The Limits of a Limitless Science and Other Essays by Stanley L. Jaki (ISI Books) contains 15 essays written by Templeton Prize winning author of numerous works on the relationship between science and religion, who also is Benedictine priest. The essays concern a number of topics familiar to Jaki's readers such as artificial intelligence, SETI, evolution, cosmology, and others. In addition to the title essay, "Limits of a Limitless Science," the reader will find fourteen original, stimulating, and timely chapters, including: Extraterrestrials, or Better Be Moonstruck? Computers: Lovable but Unloving; The Biblical Basis of Western Science; The Inspiration and Counter‑inspiration of Astronomical Phenomena; Words: Blocks, Amoebas, or Patches of Fog? Beyond Science; The Reality of the Universe; A Telltale Meteor m Cosmology: An Empirical Science? To Awaken from a Dream, Finally! Science and Religion in Identity Crisis m Science, Culture, and Cult; The Paradox of Change; Cosmic Rays and Water Spiders

I benefited from the essays where the author discussed the concepts of reason, causality, and design. Differing from some postmodernist claims, he vigorously argued that these ideas are chiefly philosophical and theological, rather than scientific. This leads to a number of important conclusions; such as the Heisenberg uncertainty principle should not be generalized to claim that causality could not actually exist because the principles application is measurement. Also, scientific practice cannot demonstrate the eternity of the universe. "That the universe owes its ultimate origin to a creation out of nothing is a philosophical inference based on its metaphysical contingency and not a conclusion from empirical observation." Jaki's position represents traditional clarifications of thought though as usual it has implications for some current lines of think such as the intelligent design movement such as William A. Dembski s The Design Inference: Eliminating Chance Through Small Probabilities (Cambridge Studies in Probability, Induction and Decision Theory: Cambridge University Press). This study attempts to infer the probability of creation through measurement. (See full review)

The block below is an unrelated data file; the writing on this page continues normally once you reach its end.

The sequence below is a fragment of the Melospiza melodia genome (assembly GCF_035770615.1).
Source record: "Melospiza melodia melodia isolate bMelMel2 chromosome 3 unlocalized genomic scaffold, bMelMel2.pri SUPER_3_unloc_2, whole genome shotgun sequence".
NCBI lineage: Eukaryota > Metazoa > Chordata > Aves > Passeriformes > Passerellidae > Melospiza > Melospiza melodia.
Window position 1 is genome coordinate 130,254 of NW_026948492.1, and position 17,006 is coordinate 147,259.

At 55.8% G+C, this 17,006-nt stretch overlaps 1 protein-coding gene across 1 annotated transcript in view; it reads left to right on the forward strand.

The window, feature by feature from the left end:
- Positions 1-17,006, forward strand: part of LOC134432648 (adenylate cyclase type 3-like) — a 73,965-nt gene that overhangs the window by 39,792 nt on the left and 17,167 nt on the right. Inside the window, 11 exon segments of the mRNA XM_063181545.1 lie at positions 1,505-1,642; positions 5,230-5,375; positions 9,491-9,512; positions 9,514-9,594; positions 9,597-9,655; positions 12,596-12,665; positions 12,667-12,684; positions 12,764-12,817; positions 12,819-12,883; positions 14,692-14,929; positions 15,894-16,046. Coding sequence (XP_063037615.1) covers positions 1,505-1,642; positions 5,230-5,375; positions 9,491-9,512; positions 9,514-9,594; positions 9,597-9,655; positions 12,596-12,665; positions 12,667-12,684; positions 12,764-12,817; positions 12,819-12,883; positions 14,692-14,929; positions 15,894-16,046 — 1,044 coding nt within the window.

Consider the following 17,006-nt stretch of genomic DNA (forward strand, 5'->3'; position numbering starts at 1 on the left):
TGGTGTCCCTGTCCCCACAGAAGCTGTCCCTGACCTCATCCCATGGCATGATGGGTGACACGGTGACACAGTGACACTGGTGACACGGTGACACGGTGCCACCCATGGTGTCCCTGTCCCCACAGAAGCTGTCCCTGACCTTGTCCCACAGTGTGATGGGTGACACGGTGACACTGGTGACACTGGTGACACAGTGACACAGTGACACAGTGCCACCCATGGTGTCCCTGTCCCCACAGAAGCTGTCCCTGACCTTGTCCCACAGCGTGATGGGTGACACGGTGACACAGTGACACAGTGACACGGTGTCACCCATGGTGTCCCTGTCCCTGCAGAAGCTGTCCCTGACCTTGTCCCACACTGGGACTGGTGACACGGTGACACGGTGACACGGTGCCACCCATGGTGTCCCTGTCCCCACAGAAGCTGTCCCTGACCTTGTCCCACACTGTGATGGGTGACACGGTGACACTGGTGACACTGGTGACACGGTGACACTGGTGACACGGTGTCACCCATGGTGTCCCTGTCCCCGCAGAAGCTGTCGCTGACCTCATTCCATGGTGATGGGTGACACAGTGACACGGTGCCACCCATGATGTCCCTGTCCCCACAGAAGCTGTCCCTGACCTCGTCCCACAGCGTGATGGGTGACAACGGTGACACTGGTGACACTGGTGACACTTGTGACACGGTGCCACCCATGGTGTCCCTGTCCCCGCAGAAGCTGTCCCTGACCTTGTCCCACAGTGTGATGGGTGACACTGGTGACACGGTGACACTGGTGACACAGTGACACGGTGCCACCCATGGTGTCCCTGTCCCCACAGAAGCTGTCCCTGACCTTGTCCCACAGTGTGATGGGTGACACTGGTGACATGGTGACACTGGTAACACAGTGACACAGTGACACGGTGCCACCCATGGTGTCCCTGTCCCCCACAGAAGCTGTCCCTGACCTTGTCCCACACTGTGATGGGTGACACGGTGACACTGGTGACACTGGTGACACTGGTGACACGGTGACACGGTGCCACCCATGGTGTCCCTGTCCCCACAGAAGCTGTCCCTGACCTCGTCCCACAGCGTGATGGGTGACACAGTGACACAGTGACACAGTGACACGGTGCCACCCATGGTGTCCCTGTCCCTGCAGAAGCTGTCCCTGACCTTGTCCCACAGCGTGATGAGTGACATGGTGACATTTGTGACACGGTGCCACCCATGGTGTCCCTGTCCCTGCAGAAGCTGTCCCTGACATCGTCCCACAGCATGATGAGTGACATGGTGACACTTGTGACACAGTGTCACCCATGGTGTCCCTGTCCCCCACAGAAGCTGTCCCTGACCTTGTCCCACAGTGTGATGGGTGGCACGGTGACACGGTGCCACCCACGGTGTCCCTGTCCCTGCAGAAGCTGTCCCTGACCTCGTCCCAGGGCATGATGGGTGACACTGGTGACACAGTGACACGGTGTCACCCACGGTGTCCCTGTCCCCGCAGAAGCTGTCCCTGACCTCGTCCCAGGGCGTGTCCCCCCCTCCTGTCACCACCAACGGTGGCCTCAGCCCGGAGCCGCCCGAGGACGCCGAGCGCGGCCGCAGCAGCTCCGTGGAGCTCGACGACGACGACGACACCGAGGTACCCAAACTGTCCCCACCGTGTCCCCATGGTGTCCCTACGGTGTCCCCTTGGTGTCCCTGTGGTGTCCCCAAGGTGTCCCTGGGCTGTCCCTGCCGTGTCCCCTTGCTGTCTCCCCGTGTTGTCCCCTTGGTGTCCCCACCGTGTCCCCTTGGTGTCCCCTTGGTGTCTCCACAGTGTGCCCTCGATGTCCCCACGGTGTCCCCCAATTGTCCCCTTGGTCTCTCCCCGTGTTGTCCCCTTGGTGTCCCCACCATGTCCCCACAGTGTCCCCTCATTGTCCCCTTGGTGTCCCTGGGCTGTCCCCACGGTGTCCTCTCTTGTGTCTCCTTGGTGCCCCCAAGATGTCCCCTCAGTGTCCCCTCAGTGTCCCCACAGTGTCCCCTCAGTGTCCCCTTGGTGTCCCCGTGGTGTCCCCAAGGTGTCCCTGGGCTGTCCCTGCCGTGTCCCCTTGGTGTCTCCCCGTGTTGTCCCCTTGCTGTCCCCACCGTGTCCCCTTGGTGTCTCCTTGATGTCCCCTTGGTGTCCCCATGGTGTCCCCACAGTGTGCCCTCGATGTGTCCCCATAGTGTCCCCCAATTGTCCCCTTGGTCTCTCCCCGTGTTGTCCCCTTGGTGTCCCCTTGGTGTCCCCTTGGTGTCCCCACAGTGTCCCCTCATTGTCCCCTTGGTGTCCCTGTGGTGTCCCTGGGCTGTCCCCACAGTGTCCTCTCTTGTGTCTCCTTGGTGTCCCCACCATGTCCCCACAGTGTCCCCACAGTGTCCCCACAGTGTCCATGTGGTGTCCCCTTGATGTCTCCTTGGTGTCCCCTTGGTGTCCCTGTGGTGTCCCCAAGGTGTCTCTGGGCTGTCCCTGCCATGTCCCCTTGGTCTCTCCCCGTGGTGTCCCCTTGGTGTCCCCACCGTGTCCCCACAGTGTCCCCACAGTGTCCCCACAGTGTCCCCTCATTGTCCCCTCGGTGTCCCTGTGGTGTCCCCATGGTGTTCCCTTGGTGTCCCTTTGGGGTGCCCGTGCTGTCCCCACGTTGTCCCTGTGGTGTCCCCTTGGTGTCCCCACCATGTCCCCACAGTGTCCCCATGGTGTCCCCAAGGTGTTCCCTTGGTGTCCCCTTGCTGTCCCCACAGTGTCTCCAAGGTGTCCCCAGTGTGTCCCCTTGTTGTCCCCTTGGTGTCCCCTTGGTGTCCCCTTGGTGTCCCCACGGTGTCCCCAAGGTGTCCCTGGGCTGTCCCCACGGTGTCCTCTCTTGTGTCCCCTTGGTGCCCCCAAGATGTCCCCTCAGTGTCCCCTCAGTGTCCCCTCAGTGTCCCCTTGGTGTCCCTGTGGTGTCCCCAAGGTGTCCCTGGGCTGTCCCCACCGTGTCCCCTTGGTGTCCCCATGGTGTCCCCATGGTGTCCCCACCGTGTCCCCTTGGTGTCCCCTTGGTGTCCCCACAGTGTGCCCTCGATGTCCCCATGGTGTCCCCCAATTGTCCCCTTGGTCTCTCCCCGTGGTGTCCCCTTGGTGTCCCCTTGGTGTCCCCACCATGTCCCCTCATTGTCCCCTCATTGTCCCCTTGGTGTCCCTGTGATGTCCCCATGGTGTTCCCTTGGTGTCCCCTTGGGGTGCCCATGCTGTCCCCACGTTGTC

OLD WINE, NEW FLASKS: Reflections on Science and
Jewish Tradition by Roald Hoffmann and Shira Leibowitz
Schmidt ($28.95, hardcover, 362 pages, glossary, index,
illustrated, some color inserts, W. H. Freeman ISBN:
0-7167-2899-0) OLD WINE, NEW FLASKS is a unique and provocative look at how science and religion— too often considered at odds with one another—are actually parallel ways of trying to make sense of the same material world, each a voice intertwining with the other to help shape true human understanding.

With great humor and wit, the authors— one a Nobel
laureate and the other an Israeli-American writer and
student of religion— show how daily experience and
seemingly innocuous questions such as "What is this
mixture?" "How do I tell right from left?" and "How can one
make the bitter sweet?" can lead to deeper philosophical
issues concerning religion, art, and science. OLD WINE, NEW FLASKS discusses how authority is conferred and
contested, what it means to be impure, whether humans
have a right to dominate the environment, and the
difference between the natural and the unnatural.
Exploring these and other topics, the authors reveal how